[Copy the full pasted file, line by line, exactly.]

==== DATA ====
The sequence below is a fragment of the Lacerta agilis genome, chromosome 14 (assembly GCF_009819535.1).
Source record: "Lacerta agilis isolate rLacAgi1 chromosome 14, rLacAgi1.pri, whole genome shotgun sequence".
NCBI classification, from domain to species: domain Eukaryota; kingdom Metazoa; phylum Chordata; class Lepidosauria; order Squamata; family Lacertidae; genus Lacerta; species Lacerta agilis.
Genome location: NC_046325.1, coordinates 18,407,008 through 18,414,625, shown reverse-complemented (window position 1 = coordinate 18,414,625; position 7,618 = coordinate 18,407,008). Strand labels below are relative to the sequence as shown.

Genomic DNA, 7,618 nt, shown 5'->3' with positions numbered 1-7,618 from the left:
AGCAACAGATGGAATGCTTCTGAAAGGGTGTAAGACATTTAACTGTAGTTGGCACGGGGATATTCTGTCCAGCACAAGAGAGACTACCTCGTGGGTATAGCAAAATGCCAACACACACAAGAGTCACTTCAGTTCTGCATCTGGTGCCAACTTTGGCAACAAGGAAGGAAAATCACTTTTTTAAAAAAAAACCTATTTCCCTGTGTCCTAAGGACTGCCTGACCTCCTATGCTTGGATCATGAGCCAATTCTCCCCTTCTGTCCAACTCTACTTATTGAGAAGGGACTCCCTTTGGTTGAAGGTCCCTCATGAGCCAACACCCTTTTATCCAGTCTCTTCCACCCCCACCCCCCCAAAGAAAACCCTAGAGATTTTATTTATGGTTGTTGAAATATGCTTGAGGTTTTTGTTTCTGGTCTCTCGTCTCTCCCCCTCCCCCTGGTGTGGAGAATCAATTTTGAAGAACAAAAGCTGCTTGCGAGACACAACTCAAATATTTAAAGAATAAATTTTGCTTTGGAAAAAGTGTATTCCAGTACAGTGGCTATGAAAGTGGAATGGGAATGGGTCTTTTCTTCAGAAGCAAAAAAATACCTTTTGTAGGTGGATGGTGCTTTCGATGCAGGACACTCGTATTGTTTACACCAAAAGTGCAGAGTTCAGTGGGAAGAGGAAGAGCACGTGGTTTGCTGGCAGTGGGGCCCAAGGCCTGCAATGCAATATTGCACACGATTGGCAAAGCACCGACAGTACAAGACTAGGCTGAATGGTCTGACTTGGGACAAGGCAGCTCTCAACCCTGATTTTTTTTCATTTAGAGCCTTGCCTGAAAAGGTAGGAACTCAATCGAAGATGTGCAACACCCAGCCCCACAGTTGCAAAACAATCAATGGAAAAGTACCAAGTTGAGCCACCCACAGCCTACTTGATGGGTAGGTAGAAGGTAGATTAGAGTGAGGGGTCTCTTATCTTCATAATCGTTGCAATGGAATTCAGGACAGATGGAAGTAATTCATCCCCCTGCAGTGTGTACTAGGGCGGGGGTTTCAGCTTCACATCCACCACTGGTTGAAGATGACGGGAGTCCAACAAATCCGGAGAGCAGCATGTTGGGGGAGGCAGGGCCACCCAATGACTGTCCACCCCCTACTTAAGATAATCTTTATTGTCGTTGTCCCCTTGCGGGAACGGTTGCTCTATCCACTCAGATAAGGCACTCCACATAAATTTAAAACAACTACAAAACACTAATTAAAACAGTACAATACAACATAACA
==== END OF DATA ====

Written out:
The sequence below is a fragment of the Lacerta agilis genome, chromosome 14 (assembly GCF_009819535.1).
Source record: "Lacerta agilis isolate rLacAgi1 chromosome 14, rLacAgi1.pri, whole genome shotgun sequence".
NCBI classification, from domain to species: domain Eukaryota; kingdom Metazoa; phylum Chordata; class Lepidosauria; order Squamata; family Lacertidae; genus Lacerta; species Lacerta agilis.
Genome location: NC_046325.1, coordinates 18,407,008 through 18,414,625, shown reverse-complemented (window position 1 = coordinate 18,414,625; position 7,618 = coordinate 18,407,008). Strand labels below are relative to the sequence as shown.

Genomic DNA, 7,618 nt, shown 5'->3' with positions numbered 1-7,618 from the left:
AGCAACAGATGGAATGCTTCTGAAAGGGTGTAAGACATTTAACTGTAGTTGGCACGGGGATATTCTGTCCAGCACAAGAGAGACTACCTCGTGGGTATAGCAAAATGCCAACACACACAAGAGTCACTTCAGTTCTGCATCTGGTGCCAACTTTGGCAACAAGGAAGGAAAATCACTTTTTTAAAAAAAAACCTATTTCCCTGTGTCCTAAGGACTGCCTGACCTCCTATGCTTGGATCATGAGCCAATTCTCCCCTTCTGTCCAACTCTACTTATTGAGAAGGGACTCCCTTTGGTTGAAGGTCCCTCATGAGCCAACACCCTTTTATCCAGTCTCTTCCACCCCCACCCCCCCAAAGAAAACCCTAGAGATTTTATTTATGGTTGTTGAAATATGCTTGAGGTTTTTGTTTCTGGTCTCTCGTCTCTCCCCCTCCCCCTGGTGTGGAGAATCAATTTTGAAGAACAAAAGCTGCTTGCGAGACACAACTCAAATATTTAAAGAATAAATTTTGCTTTGGAAAAAGTGTATTCCAGTACAGTGGCTATGAAAGTGGAATGGGAATGGGTCTTTTCTTCAGAAGCAAAAAAATACCTTTTGTAGGTGGATGGTGCTTTCGATGCAGGACACTCGTATTGTTTACACCAAAAGTGCAGAGTTCAGTGGGAAGAGGAAGAGCACGTGGTTTGCTGGCAGTGGGGCCCAAGGCCTGCAATGCAATATTGCACACGATTGGCAAAGCACCGACAGTACAAGACTAGGCTGAATGGTCTGACTTGGGACAAGGCAGCTCTCAACCCTGATTTTTTTTCATTTAGAGCCTTGCCTGAAAAGGTAGGAACTCAATCGAAGATGTGCAACACCCAGCCCCACAGTTGCAAAACAATCAATGGAAAAGTACCAAGTTGAGCCACCCACAGCCTACTTGATGGGTAGGTAGAAGGTAGATTAGAGTGAGGGGTCTCTTATCTTCATAATCGTTGCAATGGAATTCAGGACAGATGGAAGTAATTCATCCCCCTGCAGTGTGTACTAGGGCGGGGGTTTCAGCTTCACATCCACCACTGGTTGAAGATGACGGGAGTCCAACAAATCCGGAGAGCAGCATGTTGGGGGAGGCAGGGCCACCCAATGACTGTCCACCCCCTACTTAAGATAATCTTTATTGTCGTTGTCCCCTTGCGGGAACGGTTGCTCTATCCACTCAGATAAGGCACTCCACATAAATTTAAAACAACTACAAAACACTAATTAAAACAGTACAATACAACATAACA